Some providers will offer a discount for cash or if you’re facing financial hardship. Always ask in advance, before the procedure, if possible. Many medical providers have hardship programs for individuals who need important insurance procedures but lack enough insurance coverage. For less expensive, less urgent care, you may be able to get a discount for paying in cash. Be sure to ask any type of medical provider, including your eye doctor and dentist. If they agree, get it in writing beforehand.
Consider natural or over-the-counter remedies
You can save on prescriptions, coinsurance, copayments and deductibles simply by treating minor ailments at home with natural or over-the-counter remedies. Some conditions absolutely require the expertise of a doctor so the advice below is only my opinion, which is based on personal experiences, research as a former personal trainer and wellness coach, as well as my conversations with family and friends. It will ultimately be up to you to decide whether you should see your doctor or other qualified medical professional. While there are too many conditions and their inexpensive remedies to list in this blog post, here are a few of my favorites:
- Probiotics and Pepto-Bismol for the prevention and treatment of minor stomach ailments. Both can be miracle workers for minor stomach flu or indigestion.
- Tea tree oil for skin conditions such as ringworm and eczema: I once contracted ringworm from a gym’s swimming pool. I tried an over-the-counter cream and even went to a minute clinic and got a prescription. Neither of these worked. Then I tried tea tree oil soap. The ringworm was gone in days. It can also help with certain chronic skin conditions such as eczema.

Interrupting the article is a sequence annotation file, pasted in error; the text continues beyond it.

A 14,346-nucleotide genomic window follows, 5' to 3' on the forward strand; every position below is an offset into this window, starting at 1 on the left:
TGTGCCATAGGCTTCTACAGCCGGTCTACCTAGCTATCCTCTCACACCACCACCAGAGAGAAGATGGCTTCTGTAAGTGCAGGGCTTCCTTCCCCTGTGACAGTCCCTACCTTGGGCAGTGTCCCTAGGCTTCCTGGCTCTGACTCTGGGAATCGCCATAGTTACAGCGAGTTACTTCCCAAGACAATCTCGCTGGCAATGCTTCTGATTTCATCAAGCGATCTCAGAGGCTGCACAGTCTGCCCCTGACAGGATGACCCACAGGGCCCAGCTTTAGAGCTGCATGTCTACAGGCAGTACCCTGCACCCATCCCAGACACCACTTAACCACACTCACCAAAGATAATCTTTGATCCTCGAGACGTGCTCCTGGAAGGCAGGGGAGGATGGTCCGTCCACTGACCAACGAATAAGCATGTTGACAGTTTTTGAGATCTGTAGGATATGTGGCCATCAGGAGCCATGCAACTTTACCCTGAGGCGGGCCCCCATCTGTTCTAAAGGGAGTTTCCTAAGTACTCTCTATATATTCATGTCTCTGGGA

- Magnesium for high blood pressure: I have a relative who was on high blood pressure medication for 30 years, yet her blood pressure was still high. I mentioned magnesium to her. She started taking a small amount each night before bed. Within 3 weeks, her blood pressure dropped to normal levels and, after consulting her doctor, she was able to cut back on her medication, which has saved her roughly $1,020 a year.
- Arnica oil and heating pads for aches and pains: I have another relative who regularly suffers from soreness and muscle pain. Two different doctors wanted to put her on expensive medication. She decided instead to try arnica oil and to start using a heating pad. She now swears by this combo—all for a very inexpensive price with no side effects.
- Airborne or an equivalent for the prevention and treatment of colds and flu: If you feel a cold or the flu coming on, or are going to be around people who are sick, then I highly recommend loading up on an immune booster. The Walgreen’s store brand version of Airborne is one of my favorites and I have used it many times to ward off an oncoming cold. There are similar brands such as Emergen-C which perform the same trick. This can save you a trip to the doctor or even the emergency room.
- Good old fashioned sleep and exercise for overall mental and physical health: No matter what ails you, more sleep will most likely help (and you’re probably not getting enough). Also, gentle exercise, such as yoga or walking, will help with mental issues such as stress and will also help you sleep better. Sleep is the body’s chance to repair and heal itself. Expect more trips to the doctor if you’re continuously getting less than 8 hours and not getting at least 90 minutes of gentle exercise a week.
For more ways to stay healthy, check out 5 Tips to Protect Your Number One Asset: Your Health.
There are more ways to save on healthcare (like choosing the right doctor) but I’ll save that for another post. These are four that have made a huge difference in my and my family members’ healthcare costs and I hope they can help you, too. And then, hopefully, with the money you save on healthcare, you can take a trip to Tahiti where you can sit on the beach, your favorite drink in hand and the ocean waves out in front of you:)
Some useful links you might want to check out:
For more information on HSA’s:
For more information on prescription drug discount cards:
For more information on negotiating lower healthcare costs: